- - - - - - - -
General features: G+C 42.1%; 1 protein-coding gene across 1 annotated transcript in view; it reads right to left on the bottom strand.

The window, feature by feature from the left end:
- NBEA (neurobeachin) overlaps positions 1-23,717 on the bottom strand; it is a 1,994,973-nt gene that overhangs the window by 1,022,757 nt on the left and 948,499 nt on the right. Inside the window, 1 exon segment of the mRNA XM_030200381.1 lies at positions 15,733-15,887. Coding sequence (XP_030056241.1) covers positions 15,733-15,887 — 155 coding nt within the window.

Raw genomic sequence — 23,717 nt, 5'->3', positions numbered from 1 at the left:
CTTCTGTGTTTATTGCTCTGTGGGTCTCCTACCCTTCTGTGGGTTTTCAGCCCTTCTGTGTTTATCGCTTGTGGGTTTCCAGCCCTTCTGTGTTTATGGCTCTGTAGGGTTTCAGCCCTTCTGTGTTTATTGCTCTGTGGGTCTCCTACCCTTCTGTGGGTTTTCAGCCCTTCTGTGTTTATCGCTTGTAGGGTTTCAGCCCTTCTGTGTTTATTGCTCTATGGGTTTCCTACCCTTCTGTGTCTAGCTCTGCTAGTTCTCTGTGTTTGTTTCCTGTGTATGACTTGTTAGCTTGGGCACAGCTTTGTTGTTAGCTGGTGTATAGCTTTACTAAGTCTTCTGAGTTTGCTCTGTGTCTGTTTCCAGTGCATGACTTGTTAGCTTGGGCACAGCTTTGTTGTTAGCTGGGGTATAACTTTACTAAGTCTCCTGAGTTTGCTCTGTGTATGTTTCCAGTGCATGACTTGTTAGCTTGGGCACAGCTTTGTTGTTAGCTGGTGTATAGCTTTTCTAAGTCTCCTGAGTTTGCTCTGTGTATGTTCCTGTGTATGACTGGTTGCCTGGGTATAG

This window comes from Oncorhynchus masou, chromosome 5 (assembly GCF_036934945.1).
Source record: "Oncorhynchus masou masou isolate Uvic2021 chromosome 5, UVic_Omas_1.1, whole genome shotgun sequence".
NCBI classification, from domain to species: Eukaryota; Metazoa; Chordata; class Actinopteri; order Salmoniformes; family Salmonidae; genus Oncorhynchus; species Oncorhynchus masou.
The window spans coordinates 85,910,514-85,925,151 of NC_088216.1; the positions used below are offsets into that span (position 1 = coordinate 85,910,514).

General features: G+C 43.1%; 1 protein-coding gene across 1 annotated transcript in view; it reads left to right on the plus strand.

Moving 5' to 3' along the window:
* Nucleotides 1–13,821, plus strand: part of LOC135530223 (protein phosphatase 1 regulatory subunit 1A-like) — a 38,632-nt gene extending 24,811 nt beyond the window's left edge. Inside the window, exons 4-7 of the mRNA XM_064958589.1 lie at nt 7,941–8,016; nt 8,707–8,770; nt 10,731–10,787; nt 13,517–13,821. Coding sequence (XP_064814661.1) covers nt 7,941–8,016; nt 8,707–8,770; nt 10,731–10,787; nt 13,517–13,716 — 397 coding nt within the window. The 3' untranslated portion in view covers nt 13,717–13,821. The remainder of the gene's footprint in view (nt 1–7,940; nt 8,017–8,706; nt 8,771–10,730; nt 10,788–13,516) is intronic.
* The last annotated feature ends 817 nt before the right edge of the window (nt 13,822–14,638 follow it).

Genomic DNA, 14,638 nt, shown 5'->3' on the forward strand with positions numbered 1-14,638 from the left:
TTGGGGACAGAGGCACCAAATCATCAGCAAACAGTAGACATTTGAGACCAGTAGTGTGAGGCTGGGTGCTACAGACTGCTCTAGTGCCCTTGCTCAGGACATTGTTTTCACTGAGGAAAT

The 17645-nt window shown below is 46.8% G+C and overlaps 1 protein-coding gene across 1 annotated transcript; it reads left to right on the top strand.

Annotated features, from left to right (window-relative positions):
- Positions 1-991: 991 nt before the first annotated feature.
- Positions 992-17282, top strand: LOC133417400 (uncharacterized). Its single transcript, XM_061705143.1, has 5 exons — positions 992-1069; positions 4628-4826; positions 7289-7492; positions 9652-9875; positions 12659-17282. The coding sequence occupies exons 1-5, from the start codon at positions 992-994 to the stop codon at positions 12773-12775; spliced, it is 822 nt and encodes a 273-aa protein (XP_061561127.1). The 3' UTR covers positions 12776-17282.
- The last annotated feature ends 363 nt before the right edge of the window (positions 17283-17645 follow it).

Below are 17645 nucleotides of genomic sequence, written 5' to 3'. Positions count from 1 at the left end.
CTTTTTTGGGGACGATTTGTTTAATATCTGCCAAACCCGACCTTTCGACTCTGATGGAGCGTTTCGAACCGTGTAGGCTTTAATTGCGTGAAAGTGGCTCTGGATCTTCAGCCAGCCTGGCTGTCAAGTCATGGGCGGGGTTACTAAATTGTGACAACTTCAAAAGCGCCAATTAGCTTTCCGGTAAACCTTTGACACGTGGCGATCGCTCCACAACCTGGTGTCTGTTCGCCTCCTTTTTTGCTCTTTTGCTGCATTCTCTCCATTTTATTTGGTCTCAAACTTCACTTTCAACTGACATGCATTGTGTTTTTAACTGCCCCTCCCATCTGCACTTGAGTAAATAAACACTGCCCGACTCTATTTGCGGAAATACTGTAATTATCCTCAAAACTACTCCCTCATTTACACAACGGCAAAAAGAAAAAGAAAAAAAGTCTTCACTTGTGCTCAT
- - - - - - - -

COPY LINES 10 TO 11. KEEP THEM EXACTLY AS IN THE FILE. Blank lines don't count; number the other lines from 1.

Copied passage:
General features: G+C 43.1%; 1 protein-coding gene across 1 annotated transcript in view; it reads left to right on the plus strand.

Moving 5' to 3' along the window: